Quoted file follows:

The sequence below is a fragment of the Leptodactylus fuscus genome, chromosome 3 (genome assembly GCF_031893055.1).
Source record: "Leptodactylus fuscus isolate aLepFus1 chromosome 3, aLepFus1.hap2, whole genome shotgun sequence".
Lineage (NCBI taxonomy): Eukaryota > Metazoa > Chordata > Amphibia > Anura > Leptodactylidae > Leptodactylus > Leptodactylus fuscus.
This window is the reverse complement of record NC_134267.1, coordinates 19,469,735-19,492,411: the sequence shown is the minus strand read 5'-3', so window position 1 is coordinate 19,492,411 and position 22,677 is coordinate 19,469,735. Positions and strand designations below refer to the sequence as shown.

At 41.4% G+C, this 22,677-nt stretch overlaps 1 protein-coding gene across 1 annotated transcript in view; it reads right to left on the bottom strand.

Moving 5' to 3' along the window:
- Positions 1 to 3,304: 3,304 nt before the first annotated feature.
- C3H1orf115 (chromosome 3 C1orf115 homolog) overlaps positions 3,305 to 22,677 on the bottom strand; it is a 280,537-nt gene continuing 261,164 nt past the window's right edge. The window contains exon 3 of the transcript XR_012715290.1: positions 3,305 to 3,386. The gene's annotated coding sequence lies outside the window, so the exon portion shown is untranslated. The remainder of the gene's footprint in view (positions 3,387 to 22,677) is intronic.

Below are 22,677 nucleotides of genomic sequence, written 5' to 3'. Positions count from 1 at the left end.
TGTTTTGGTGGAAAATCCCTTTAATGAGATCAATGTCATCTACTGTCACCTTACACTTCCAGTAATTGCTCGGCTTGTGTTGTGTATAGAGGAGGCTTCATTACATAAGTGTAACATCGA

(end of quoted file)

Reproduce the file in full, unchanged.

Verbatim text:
The sequence below is a fragment of the Leptodactylus fuscus genome, chromosome 3 (genome assembly GCF_031893055.1).
Source record: "Leptodactylus fuscus isolate aLepFus1 chromosome 3, aLepFus1.hap2, whole genome shotgun sequence".
Lineage (NCBI taxonomy): Eukaryota > Metazoa > Chordata > Amphibia > Anura > Leptodactylidae > Leptodactylus > Leptodactylus fuscus.
This window is the reverse complement of record NC_134267.1, coordinates 19,469,735-19,492,411: the sequence shown is the minus strand read 5'-3', so window position 1 is coordinate 19,492,411 and position 22,677 is coordinate 19,469,735. Positions and strand designations below refer to the sequence as shown.

At 41.4% G+C, this 22,677-nt stretch overlaps 1 protein-coding gene across 1 annotated transcript in view; it reads right to left on the bottom strand.

Moving 5' to 3' along the window:
- Positions 1 to 3,304: 3,304 nt before the first annotated feature.
- C3H1orf115 (chromosome 3 C1orf115 homolog) overlaps positions 3,305 to 22,677 on the bottom strand; it is a 280,537-nt gene continuing 261,164 nt past the window's right edge. The window contains exon 3 of the transcript XR_012715290.1: positions 3,305 to 3,386. The gene's annotated coding sequence lies outside the window, so the exon portion shown is untranslated. The remainder of the gene's footprint in view (positions 3,387 to 22,677) is intronic.

Below are 22,677 nucleotides of genomic sequence, written 5' to 3'. Positions count from 1 at the left end.
TGTTTTGGTGGAAAATCCCTTTAATGAGATCAATGTCATCTACTGTCACCTTACACTTCCAGTAATTGCTCGGCTTGTGTTGTGTATAGAGGAGGCTTCATTACATAAGTGTAACATCGA